Phuntsok knows what it’s like to be a lost child. When he was born, his unwed mother hid him under leaves. His grandparents heard his cries, rescued him and raised him, until his bad behavior — breaking windows, hitting cows — made them send him to a monastery. One teacher helped him change. He went on to study with the Dalai Lama and teach about Buddhism in the U.S., then returned home a decade ago to found Jhamtse Gatsal Children’s Community (that’s Tibetan for “garden of love and compassion”). The school is supported by donations.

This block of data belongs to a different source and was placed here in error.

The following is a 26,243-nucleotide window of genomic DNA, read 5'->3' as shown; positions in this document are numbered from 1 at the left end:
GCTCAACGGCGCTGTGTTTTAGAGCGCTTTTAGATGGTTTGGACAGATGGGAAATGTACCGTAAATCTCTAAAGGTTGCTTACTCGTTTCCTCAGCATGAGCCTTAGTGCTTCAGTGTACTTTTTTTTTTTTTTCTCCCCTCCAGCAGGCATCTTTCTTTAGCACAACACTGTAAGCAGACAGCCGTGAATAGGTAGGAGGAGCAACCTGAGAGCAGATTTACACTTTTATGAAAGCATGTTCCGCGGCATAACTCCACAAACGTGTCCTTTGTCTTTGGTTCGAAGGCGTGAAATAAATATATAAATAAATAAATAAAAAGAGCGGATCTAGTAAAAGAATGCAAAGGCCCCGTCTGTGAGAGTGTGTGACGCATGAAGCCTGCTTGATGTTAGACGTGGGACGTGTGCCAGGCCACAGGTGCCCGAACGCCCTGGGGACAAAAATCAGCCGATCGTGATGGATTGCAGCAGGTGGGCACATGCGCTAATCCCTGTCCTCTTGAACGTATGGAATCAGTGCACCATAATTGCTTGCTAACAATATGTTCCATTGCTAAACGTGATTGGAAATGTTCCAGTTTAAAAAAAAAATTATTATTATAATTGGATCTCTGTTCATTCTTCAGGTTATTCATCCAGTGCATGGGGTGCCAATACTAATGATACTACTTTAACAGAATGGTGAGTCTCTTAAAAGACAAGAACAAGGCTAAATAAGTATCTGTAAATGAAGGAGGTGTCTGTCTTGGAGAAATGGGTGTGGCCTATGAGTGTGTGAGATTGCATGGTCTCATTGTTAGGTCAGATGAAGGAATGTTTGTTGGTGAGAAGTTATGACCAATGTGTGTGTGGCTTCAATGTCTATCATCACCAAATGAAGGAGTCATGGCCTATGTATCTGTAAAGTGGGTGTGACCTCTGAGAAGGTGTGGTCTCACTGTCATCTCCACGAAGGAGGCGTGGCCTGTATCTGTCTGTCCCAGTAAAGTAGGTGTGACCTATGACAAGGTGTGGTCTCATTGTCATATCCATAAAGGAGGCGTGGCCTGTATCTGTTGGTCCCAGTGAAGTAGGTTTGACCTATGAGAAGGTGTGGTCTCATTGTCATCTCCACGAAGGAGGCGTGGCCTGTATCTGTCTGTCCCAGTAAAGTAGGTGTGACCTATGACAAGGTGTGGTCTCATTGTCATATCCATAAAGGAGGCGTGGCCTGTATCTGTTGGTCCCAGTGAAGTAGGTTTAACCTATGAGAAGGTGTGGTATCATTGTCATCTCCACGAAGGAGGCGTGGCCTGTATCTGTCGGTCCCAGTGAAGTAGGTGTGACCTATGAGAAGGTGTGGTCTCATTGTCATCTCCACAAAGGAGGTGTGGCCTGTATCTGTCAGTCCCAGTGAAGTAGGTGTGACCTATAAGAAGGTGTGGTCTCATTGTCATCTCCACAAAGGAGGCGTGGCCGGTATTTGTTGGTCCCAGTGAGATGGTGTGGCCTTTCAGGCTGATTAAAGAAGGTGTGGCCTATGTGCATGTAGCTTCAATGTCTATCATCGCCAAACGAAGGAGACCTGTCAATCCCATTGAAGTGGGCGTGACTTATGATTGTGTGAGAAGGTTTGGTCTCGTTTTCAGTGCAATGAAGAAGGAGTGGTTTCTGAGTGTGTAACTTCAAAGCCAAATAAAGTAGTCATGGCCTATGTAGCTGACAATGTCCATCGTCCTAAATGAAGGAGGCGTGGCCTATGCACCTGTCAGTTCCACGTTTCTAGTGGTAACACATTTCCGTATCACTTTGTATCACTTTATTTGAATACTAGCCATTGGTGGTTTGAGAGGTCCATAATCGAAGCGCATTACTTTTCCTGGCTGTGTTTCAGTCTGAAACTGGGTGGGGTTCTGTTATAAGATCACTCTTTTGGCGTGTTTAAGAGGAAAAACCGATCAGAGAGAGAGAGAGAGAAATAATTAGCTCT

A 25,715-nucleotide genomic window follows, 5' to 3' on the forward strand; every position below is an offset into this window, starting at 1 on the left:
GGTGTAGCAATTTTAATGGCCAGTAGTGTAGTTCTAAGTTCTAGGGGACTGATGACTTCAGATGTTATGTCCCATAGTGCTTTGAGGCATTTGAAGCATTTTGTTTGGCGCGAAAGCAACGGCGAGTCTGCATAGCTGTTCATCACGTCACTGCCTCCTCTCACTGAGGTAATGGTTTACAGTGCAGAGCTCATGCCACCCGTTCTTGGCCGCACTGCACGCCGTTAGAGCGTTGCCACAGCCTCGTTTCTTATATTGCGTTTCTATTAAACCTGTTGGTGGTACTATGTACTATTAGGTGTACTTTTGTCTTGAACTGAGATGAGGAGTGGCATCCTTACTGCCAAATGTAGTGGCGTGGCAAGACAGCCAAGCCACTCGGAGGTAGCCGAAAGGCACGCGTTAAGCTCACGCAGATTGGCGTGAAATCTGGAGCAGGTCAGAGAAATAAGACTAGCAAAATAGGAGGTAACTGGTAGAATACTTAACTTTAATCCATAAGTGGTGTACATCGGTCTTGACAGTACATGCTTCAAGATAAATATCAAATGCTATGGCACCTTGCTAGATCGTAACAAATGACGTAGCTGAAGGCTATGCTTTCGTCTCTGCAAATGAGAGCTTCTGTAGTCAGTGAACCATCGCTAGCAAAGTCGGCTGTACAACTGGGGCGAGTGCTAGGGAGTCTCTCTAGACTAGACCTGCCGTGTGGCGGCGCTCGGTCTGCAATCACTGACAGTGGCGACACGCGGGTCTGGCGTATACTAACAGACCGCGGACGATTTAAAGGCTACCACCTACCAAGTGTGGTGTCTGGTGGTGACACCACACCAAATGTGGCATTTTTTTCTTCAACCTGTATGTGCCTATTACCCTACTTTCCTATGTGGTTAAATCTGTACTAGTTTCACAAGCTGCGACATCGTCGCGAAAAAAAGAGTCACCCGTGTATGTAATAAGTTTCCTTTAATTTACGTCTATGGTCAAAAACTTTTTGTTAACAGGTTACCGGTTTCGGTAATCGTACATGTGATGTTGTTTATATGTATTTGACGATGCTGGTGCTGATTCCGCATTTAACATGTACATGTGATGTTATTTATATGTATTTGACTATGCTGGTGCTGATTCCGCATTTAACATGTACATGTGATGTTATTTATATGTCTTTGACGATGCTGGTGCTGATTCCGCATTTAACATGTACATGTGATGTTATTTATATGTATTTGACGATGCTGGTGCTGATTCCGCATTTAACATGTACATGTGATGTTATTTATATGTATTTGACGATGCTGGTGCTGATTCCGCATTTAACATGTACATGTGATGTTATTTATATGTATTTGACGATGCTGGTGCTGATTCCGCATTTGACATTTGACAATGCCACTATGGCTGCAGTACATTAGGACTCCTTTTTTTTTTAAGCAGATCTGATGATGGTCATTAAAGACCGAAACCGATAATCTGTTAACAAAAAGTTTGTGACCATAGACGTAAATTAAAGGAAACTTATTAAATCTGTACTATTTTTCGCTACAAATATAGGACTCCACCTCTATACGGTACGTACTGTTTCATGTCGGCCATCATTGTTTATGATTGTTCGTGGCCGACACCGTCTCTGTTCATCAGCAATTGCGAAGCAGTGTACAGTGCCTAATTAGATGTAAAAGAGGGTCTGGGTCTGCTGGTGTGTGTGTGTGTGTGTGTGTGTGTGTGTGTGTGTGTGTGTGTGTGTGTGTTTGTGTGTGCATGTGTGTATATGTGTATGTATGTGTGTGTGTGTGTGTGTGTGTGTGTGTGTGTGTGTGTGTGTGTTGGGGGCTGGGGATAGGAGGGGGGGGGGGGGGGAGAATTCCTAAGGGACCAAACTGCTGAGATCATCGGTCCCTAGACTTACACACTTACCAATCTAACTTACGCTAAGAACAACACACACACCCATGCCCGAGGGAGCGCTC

Tashi is the newest arrival, a girl of about 5 whose mother has died and whose father is an alcoholic. She hits kids, wets her bed and likes to chew on broken glass.
Phuntsok is a loving yet firm father figure. He tells her: “Sometimes being naughty is OK but the rest of the time you have to study and listen to your elders.”
The 42-minute film has no fancy camerawork, no celebrity narrator, just a series of intimate moments focusing on Tashi and Phuntsok, who only has room for 85 children at his school but is haunted by the hundreds of requests he’s received from villagers begging him to take in more.
Who besides HBO would air such a quiet and thoughtful film? Oh, yeah, maybe PBS.
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